This topic came up in a chat today, and I realized that I had this huge rock of frustration inside me about body image (not due to anything anyone in dt said in chat…just a reminder). So…if you’re not much for rants, you may not enjoy this one. Sorry folks.
Let’s get a few things straight at the beginning. I am not a weight loss fanatic. In fact, I have never, not once, been on a diet for the purpose of weight loss. Though female (and how discouraging to have to put that ‘though’ in there), I do not even know my dress size, much less care. A life-long tomboy, I think I might have emerged from the birth canal wearing Levis and a backwards baseball cap.
As a gay woman (if you didn’t already figure that one out), my emotional response to bumper stickers that declare "No fat chicks" is a sense of gratitude that my straight sisters have such easily spotted a%#$ detectors. If fact, if given a choice between being a little underweight, and a little overweight, I’d go with over every time. I’m built on a small scale, a little shortish and a frame small enough that children’s hats and sunglasses fit me better than the adult versions. I like to feel a bit more solid, so some weight is helpful. Additionally, the smaller you are, the more likely people are to try to dominate your physical space, a subtle psychological power game, but one I’m sensitive to.
Not quite the picture of your typical Anorexic, right? Well, I’m not anorexic (those of you who spotted the oxymoron in the title probably already know this.) But I was diagnosed as such by a mental health professional, and believed it to be true until I got a good look at the DSM-IV (the ‘bible’ of mental health disorders) entry on the condition, which stipulates as criteria for diagnosis an intense fear of gaining weight and becoming fat, and a refusal (not an inability) to maintain a healthy body weight.
What I really am is a depressive. One of the quantifiable symptoms of depression is appetite disfunction (as many of us know). It can go either way, leading to over- or under-eating. In my case, most frequently undereating. I’ll borrow from a family friend who explained what this feels like far more eloquently than I am able to: imagine you’ve just eaten an enormous Thanksgiving dinner. I mean absolutely huge, where you ate far more than you should have and currently feel so full that it’s physically disturbing. Now imagine someone sits you down in front of another Thanksgiving dinner and insists that you eat it. I woke up feeling that way every day. It took an enormous amount of effort for me to get through consuming half of a roasted red pepper. Eating was an act of willpower and determination, not a pleasure. I don’t know if this is the experience of anorexics or not, as I’ve never had the opportunity to ask the question from someone who is correctly diagnosed as such.
I hope, after all this exposition, you can understand my reaction when I returned to my home town after the first major depressive episode. Before leaving, I was about twenty pounds overweight, if my doctor is correct about what is a good weight for me. This was a direct product of my lifestyle; working full time and going to school full time, it was rare for me to see my home in daylight. Except for one day off a week, all of my food was what could be delivered to me at my job: pizza and chinese food. I didn’t look fabulous, as you can imagine. It didn’t bother me overmuch, I viewed it as what it was: a temporary result of a temporary lifestyle. Or, the necessary sacrifice to get my degree with a minimum of debt.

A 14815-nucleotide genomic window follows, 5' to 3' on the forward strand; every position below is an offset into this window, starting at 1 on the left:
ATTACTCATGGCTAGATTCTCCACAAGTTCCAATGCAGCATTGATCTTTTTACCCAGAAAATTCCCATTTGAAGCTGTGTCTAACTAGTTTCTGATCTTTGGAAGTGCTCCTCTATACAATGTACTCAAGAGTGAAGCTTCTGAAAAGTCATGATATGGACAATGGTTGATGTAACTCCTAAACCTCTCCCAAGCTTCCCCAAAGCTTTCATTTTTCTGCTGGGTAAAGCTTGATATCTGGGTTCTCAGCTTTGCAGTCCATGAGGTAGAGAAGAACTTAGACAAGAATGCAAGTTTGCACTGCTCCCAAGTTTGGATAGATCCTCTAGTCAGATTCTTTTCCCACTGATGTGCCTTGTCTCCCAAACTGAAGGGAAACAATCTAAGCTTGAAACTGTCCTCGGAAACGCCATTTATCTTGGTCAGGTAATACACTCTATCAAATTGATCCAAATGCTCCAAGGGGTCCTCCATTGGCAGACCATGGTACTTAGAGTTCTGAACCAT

Thing is, if I looked bad before leaving, I looked terrible when I got back. I had lost sixty pounds in four months, leaving me forty pounds under weight. Malnutrition had jaundiced my skin and taken the luster from my hair. While not quite skeletal (I think) I was damn close.
And do you know what? Every single one of my female coworkers told me how wonderful I looked! The first time this happened, I was shocked speechless, literally. I didn’t thank her for the compliment, or whatever is supposed to be the correct response to this statement. I stared open-mouthed until my coworker began to beg me to share my weight loss secret with her. I had been dreading this question (although I imagined it being ‘My god! You look horrible! What happened to you?’) since the moment I had decided to return home. I was ashamed of my depression, and didn’t particularly look forward to sharing.
I stuttered through a prevarication. "I, uh, was ill."
She smiled sympathetically but then said, to my further shock. "Well, I hope I get whatever it was."
Well, I wrote her off as an insensitive, unobservant idiot. Until it happened again…and again. I then realized that these women were serious. Though they didn’t know about the particular hell of depression that led to this weight loss, I’m now convinced (due to the second episode, when I lost sixty pounds from my ideal weight, but was honest about the cause) that they were willing to suffer acutely in order to look like a jaundiced scarecrow. Universally, I got a message of sympathy for my illness, but always it had an undertone of envy and a huge portion of positive reinforcement for my starved body. I find it strange that after discovering that my skeletal appearance was due to debilitating illness instead of the result of a chosen weight loss goal, they’d still repeat the comment about how great I looked. Do cancer patients have the same experience?
I can hardly imagine what effect this cultural programming has on folks who have real body issues. So, I guess this rant is really a plea. Please, think about what you’re encouraging when commenting on other folks’ bodies. When’s the last time you congratulated someone for gaining healthy weight?
Rant over. Thanks for listening.